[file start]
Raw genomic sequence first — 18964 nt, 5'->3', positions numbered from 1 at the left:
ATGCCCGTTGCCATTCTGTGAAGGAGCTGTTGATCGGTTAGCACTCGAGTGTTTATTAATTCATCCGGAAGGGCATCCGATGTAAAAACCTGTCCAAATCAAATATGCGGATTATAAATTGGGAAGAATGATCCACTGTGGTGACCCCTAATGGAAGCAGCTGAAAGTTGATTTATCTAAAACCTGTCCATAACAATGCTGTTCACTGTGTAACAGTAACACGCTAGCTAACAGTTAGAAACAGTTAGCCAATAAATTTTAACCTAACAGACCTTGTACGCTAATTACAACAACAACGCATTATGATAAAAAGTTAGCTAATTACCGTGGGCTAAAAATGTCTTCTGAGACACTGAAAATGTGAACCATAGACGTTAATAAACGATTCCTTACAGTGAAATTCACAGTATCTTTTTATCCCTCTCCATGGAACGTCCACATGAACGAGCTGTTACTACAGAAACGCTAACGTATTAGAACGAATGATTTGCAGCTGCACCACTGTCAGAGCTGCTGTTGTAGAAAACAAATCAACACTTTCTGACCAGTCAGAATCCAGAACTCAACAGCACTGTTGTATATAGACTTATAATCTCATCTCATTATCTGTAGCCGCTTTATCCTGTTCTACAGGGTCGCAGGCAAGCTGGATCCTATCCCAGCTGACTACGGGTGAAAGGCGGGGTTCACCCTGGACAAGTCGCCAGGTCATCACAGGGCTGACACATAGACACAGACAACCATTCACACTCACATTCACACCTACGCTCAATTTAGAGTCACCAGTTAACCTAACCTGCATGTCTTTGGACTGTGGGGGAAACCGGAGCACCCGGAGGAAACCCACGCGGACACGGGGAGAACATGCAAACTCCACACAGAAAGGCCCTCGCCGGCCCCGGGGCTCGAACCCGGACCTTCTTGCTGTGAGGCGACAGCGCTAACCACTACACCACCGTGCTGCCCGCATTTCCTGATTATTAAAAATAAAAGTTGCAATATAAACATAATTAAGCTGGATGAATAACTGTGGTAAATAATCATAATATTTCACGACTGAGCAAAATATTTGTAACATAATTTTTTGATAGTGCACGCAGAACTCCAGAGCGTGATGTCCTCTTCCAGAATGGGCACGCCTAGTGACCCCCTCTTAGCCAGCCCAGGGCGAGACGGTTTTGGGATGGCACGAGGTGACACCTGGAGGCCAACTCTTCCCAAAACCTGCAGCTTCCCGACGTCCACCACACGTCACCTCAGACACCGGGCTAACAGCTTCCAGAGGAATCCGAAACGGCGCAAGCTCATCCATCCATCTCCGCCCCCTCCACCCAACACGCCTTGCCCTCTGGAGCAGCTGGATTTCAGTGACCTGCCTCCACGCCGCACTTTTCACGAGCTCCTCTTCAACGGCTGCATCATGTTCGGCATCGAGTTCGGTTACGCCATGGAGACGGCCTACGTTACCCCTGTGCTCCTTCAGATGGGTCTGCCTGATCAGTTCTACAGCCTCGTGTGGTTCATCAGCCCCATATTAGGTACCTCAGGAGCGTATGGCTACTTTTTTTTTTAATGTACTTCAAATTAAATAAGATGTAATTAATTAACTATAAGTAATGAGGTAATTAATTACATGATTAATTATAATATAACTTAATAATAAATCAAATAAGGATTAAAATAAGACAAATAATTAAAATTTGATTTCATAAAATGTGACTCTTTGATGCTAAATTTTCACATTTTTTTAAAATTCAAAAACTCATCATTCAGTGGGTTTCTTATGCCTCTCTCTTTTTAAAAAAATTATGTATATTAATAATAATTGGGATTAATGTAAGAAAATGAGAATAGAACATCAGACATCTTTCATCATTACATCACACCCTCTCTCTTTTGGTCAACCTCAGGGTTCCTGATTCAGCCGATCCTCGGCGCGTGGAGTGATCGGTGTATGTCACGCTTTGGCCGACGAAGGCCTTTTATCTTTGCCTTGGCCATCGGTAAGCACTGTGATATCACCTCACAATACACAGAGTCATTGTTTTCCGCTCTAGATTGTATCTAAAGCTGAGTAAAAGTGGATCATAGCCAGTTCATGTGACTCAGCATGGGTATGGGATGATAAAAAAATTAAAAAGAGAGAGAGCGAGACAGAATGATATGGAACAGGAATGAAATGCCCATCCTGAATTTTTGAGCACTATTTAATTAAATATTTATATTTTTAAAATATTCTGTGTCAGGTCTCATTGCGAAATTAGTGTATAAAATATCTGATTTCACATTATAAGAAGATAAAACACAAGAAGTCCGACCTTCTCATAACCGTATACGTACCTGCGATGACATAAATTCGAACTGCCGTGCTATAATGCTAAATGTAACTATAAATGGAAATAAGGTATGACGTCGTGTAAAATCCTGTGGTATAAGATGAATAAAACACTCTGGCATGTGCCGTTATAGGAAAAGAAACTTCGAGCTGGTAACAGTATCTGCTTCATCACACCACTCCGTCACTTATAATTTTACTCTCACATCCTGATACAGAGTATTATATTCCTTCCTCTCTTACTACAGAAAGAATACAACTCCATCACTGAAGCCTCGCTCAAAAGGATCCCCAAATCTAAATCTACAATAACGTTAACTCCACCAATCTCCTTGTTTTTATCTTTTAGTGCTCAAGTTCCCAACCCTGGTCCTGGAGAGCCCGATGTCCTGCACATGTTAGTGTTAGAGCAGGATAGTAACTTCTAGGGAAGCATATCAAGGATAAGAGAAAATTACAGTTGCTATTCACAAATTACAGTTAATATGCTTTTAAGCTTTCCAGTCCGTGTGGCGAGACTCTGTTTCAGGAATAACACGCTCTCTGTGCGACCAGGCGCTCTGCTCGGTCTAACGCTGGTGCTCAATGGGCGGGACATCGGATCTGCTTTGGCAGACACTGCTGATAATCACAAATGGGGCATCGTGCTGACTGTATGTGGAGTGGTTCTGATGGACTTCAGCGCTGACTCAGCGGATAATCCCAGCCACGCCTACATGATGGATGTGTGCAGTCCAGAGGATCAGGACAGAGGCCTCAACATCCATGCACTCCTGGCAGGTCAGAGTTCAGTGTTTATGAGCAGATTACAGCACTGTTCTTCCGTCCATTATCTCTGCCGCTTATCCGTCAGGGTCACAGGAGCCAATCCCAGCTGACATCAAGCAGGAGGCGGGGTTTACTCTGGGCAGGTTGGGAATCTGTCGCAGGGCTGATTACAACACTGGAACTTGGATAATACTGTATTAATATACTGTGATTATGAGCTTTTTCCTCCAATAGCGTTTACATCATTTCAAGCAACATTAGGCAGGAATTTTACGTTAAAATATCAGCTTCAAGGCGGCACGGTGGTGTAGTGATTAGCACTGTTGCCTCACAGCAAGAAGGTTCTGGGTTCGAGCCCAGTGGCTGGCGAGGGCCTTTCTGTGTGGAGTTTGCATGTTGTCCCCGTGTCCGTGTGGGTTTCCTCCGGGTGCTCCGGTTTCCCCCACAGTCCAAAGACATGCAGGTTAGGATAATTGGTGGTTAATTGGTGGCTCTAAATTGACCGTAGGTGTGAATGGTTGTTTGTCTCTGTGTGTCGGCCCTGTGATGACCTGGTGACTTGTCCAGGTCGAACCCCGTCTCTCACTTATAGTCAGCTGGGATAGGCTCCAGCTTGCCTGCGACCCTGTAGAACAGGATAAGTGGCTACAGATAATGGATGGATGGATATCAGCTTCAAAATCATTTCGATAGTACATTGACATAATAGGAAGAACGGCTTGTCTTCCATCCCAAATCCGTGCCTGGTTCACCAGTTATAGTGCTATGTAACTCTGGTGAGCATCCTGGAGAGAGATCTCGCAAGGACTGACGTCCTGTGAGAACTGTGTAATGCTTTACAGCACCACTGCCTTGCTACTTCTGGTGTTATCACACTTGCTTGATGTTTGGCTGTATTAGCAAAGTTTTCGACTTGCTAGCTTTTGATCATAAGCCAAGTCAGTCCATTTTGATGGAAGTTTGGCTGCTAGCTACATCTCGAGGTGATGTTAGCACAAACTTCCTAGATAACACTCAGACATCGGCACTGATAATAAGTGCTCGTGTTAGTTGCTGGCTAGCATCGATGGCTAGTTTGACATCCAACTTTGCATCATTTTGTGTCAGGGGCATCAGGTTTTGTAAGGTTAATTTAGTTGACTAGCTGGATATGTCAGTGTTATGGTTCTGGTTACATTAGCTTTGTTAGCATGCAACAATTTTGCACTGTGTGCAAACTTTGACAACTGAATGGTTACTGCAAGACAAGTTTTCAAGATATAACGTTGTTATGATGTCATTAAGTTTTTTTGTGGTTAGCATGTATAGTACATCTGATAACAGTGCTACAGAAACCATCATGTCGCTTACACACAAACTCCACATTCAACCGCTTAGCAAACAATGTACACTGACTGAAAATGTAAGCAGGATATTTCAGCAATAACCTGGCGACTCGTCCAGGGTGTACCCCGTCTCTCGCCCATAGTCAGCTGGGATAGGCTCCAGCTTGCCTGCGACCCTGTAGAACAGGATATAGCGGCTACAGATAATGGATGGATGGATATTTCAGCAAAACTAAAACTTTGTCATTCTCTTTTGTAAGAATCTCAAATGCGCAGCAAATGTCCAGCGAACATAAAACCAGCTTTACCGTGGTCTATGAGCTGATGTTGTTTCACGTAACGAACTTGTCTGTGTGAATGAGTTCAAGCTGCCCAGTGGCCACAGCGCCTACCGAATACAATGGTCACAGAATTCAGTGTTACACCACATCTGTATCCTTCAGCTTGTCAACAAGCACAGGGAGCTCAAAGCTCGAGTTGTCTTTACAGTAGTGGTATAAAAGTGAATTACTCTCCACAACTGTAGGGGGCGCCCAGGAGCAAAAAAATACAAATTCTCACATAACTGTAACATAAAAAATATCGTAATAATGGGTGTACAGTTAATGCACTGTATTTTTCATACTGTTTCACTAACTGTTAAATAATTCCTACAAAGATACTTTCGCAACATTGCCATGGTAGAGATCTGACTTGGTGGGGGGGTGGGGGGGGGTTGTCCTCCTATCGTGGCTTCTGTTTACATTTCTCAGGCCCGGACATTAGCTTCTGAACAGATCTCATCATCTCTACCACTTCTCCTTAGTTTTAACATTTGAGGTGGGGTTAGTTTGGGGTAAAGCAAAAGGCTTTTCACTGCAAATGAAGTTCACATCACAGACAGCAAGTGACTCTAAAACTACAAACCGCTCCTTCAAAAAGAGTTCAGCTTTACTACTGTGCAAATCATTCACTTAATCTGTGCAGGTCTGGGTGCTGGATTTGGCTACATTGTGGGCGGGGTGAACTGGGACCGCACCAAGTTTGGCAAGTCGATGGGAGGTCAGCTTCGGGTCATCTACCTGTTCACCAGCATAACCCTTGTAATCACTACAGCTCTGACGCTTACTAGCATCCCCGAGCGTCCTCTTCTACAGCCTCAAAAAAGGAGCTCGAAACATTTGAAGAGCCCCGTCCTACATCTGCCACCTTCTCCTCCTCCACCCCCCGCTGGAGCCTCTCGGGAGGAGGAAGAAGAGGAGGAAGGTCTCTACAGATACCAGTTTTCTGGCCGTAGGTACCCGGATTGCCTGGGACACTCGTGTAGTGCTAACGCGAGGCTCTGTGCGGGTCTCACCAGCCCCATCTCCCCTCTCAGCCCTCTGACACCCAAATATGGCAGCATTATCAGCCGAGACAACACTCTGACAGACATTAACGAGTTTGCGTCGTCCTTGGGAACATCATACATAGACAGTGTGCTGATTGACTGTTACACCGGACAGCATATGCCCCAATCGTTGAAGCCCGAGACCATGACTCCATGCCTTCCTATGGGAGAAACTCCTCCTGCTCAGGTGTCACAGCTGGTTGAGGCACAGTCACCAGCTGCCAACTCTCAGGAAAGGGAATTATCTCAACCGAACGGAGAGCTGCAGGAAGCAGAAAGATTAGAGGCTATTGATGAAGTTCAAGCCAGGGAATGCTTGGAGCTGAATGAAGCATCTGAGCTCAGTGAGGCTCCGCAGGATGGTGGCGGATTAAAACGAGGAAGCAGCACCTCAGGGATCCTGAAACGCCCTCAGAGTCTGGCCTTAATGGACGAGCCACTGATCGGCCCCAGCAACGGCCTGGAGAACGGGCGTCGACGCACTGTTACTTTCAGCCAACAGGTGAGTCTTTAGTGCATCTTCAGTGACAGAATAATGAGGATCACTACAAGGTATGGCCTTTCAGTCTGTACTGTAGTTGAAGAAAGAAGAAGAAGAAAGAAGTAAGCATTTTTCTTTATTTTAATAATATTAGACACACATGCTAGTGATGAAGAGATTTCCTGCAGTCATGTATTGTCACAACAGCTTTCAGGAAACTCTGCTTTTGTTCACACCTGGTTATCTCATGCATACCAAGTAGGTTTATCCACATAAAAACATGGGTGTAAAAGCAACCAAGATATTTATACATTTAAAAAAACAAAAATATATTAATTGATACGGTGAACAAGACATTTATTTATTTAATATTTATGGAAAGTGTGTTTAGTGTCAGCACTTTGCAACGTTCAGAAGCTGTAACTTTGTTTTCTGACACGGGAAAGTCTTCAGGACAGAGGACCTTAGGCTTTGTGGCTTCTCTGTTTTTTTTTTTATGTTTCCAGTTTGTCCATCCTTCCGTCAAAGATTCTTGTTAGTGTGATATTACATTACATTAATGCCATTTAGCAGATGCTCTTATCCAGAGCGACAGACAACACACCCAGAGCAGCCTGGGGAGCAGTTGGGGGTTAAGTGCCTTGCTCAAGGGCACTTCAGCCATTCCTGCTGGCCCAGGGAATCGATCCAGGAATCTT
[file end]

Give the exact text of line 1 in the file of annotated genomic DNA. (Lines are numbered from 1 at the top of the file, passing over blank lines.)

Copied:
Raw genomic sequence first — 18964 nt, 5'->3', positions numbered from 1 at the left: